For the last tune in this Sunday Six installment, let’s have a true rock and soul party. In this context, I can’t think of anything better than this live clip of Bruce Springsteen & the E Street Band, captured in June 2000 at New York City’s Madison Square Garden at the end of the band’s triumphant 1999-2000 reunion tour. In this 19-minute-plus version of Tenth Avenue Freeze-Out, the Boss is literally taking his audience to rock & soul church. Yes, it’s long and perhaps somewhat over the top, but I believe Springsteen was authentic when at some point he noted, “I’m not bull-shittin’ back here.” Tenth Avenue Freeze-Out, written by Springsteen and first appearing on his legendary breakthrough album Born to Run from August 1975, tells the story about the band’s formation. Watching this amazing footage, I get a bit emotional when seeing the big man Clarence Clemons and Danny Federici, who sadly passed away in 2011 and 2008, respectively. Though at the end of the day, it’s a beautiful celebration of their lives. If you haven’t seen this, I encourage you to watch it. And even if it’s not your first time, it’s worthwhile watching again. Live music doesn’t get much better!
A selection of newly released music that caught my attention
It’s Saturday and the new music show must go on! This installment of Best of What’s New includes two familiar names and two artists who are completely new to me, featuring Celtic punk, instrumental rock, pop and country rock. Nuff said – let’s get to some music!
Dropkick Murphys/Turn Up That Dial
Dropkick Murphys are a Celtic punk rock band formed in the Boston area in 1996. They are named after former pro wrestler Dr. John “Dropkick” Murphy, who also operated an rehab facility for alcoholics in Action, Mass. The band gained first attention when fellow Bostonian ska punk group The Mighty Mighty Bosstones invited them as opening act for their 1997 tour. Later that year, Dropkick Murphys got a deal with Hellcat Records, which was followed by their debut studio album Do or Die in January 1998. Fast-forward 23 years. The band’s present line-up, which has been together since 2008, consists of original co-founder Ken Casey (bass, lead vocals), along with Al Barr (lead vocals), Tim Brennan (lead guitar, accordion, mandolin, bouzouki, keyboards, piano, tin whistle, backing vocals), James Lynch (rhythm guitar, backing vocals), Jeff DaRosa (banjo, mandolin, bouzouki, guitar, keyboards, piano, harmonica, tin whistle, backing vocals) and Matt Kelly (drums, bodhran, backing vocals). Dropkick Murphys first entered my radar screen in 2013 when they teamed up with Bruce Springsteen to record a new version of their song Rose Tattoo. The single appeared in May that year in the wake of the Boston Marathon bombing – hard to believe it’s been eight years! Turn Up That Dial is the title track from Dropkick Murphys’ new album released yesterday (April 30).
Peter Frampton/Isn’t It a Pity
I trust Peter Frampton doesn’t need much of an introduction. The self-taught guitarist has been playing in bands since the age of 12. He first gained prominence in 1966 as a 16-year-old lead vocalist and guitarist in English rock band The Herd. In 1969, he co-founded Humble Pie together with Steve Marriott, frontman and guitarist of Small Faces. Frampton left Humble Pie in 1971 and launched a solo career. After four largely unnoticed studio albums, he got his big breakthrough with Frampton Comes Alive! The huge success led to an infamous shirtless photo on the cover of Rolling Stone, which turned Frampton into a teen idol and diminished his credibility as an artist. He continued to release albums but was unable to repeat the success of Frampton Comes Alive! In early 2019, Frampton announced his retirement from touring due to a progressive autoimmune disease causing muscle inflammation, weakness and atrophy, which eventually is going to impact his ability to play guitar. He launched a farewell tour in June that year. The UK leg, which had been slated for May 2020, was canceled because of you know what! Isn’t it a Pity is a track from Frampton’s new album of instrumental covers ingeniously titled Peter Frampton Forgets the Words and released on April 23. “This album is a collection of ten of my favorite pieces of music,” he stated on his website. My guitar is also a voice and I have always enjoyed playing my favorite vocal lines that we all know and love.” This is certainly a beautiful rendition of the George Harrison tune that originally appeared on his 1970 solo debut All Things Must Pass.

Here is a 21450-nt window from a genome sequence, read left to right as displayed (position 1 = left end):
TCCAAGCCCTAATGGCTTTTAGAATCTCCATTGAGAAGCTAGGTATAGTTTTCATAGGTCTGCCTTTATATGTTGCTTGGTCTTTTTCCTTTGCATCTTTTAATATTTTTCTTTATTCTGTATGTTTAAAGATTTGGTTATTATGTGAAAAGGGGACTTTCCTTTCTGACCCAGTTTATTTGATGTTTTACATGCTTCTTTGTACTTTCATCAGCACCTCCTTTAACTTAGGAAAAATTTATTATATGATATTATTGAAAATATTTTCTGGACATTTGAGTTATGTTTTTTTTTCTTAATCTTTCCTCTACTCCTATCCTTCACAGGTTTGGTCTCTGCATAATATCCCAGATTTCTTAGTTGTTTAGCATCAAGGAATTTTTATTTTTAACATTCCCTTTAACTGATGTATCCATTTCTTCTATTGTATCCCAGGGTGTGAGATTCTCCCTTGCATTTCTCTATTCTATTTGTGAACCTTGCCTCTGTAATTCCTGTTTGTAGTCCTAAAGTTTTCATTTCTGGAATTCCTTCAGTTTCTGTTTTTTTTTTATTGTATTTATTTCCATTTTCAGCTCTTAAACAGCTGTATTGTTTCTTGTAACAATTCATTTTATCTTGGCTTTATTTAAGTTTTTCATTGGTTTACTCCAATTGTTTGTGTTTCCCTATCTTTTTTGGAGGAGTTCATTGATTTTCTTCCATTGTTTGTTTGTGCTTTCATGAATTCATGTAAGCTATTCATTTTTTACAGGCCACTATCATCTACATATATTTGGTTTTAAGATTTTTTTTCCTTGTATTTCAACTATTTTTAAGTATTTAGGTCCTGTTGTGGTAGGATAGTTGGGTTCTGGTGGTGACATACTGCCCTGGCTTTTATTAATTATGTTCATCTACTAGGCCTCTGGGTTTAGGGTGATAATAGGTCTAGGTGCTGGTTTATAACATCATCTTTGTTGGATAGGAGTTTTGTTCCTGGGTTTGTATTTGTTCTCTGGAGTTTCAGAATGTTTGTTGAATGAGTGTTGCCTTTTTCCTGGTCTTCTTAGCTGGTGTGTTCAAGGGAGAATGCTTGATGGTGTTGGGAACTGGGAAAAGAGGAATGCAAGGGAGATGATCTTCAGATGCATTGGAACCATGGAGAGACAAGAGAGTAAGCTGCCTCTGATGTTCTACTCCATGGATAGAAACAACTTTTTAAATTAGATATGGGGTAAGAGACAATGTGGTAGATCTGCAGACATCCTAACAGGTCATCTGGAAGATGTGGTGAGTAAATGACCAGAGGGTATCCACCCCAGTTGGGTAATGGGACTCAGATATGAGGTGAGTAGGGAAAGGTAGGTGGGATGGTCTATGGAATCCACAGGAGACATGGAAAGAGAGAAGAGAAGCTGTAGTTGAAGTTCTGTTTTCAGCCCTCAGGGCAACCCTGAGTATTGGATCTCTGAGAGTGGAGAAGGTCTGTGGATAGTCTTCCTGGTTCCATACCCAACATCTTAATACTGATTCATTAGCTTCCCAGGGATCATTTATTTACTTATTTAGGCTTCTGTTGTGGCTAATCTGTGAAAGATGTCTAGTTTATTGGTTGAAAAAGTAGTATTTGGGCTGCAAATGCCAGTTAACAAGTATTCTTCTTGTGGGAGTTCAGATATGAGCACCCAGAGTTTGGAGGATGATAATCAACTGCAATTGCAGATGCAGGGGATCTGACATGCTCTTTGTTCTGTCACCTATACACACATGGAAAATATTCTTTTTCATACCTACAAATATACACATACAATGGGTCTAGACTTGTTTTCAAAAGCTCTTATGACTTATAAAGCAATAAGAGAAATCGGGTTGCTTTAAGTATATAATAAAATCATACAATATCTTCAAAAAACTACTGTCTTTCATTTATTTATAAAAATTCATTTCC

Parker Millsap/The Real Thing
Parker Millsap is an American singer-songwriter from Purcell, OK. According to his profile on Apple Music, As a youth, Millsap alternately spent time singing hymns at his local Pentecostal church and saturating himself in old blues albums, which influenced his unique style along with folk, country, and vintage Elvis-flavored rock & roll. While still in his late teens, Millsap recorded his mostly acoustic debut, Palisade, with childhood friend Michael Rose accompanying him on double bass. Two years later in 2014, his self-titled second LP introduced his signature sound, bringing him national acclaim and leading to support slots with heavy-hitting roots acts like Jason Isbell, Old Crow Medicine Show, and Lake Street Dive. Millsap’s new album Be Here Instead, which is his fifth, came out on April 9. As is the case for most artists I feature in Best of What’s New, I’m completely new to his music. The Real Thing grabbed me right away. To me, it’s got a bit of a Paul McCartney vibe!
The Pink Stones/Put Me On
The last tune I’d like to call out here is Put Me On, a song by The Pink Stones, a country rock band from Athens, Ga. According to their website, the group revolves around Hunter Pinkston, a former punk rocker who discovered country in 2015 when listening to the B-side of the The Lemonheads’ rendition of Brass Buttons, which featured the original by Gram Parsons. This led him not only to explore Parsons’ catalog but also listen to similar other artists. In 2016, Pinkston who is from Albany, Ga. transferred to the University of Georgia in Athens for their music business program. He immersed himself into the local music scene and eventually met what became the core of The Pink Stones: Will Anderson (organ, piano, vocals), Logan Brammer (guitar, vocals), Adam Wayton (guitar, vocals) and Jack Colclough (drums). John Neff (pedal steel guitar), a founding member of Drive-By Truckers, is also part of the band’s current line-up. Put Me On, written by Pinkston, is a track from their debut album Introducing… the Pink Stones released on April 9. Check out this beautiful warm sound!
Sources: Wikipedia; Peter Frampton website; Apple Music; The Pink Stones website; AllMusic; YouTube